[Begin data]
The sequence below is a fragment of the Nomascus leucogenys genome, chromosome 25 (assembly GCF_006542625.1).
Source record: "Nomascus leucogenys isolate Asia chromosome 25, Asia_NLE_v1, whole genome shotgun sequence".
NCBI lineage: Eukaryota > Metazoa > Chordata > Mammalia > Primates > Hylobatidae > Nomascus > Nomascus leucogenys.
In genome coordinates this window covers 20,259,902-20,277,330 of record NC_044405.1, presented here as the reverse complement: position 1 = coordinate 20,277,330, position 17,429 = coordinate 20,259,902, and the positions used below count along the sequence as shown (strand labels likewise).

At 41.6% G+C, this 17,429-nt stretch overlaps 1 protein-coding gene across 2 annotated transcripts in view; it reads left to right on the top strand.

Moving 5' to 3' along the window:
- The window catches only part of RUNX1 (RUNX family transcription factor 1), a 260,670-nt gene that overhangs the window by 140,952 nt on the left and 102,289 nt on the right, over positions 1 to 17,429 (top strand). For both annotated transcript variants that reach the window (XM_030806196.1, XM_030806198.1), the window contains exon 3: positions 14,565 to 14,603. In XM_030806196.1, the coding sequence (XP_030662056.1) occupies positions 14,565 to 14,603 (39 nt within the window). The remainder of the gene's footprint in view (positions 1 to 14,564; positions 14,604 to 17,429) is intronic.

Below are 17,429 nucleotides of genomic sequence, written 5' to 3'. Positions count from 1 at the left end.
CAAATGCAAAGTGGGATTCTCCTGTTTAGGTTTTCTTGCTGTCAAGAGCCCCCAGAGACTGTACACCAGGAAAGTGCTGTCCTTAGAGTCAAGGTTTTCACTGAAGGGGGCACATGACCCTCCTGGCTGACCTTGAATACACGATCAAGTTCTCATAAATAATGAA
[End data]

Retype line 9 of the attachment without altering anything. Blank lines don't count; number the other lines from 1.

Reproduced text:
CAAATGCAAAGTGGGATTCTCCTGTTTAGGTTTTCTTGCTGTCAAGAGCCCCCAGAGACTGTACACCAGGAAAGTGCTGTCCTTAGAGTCAAGGTTTTCACTGAAGGGGGCACATGACCCTCCTGGCTGACCTTGAATACACGATCAAGTTCTCATAAATAATGAA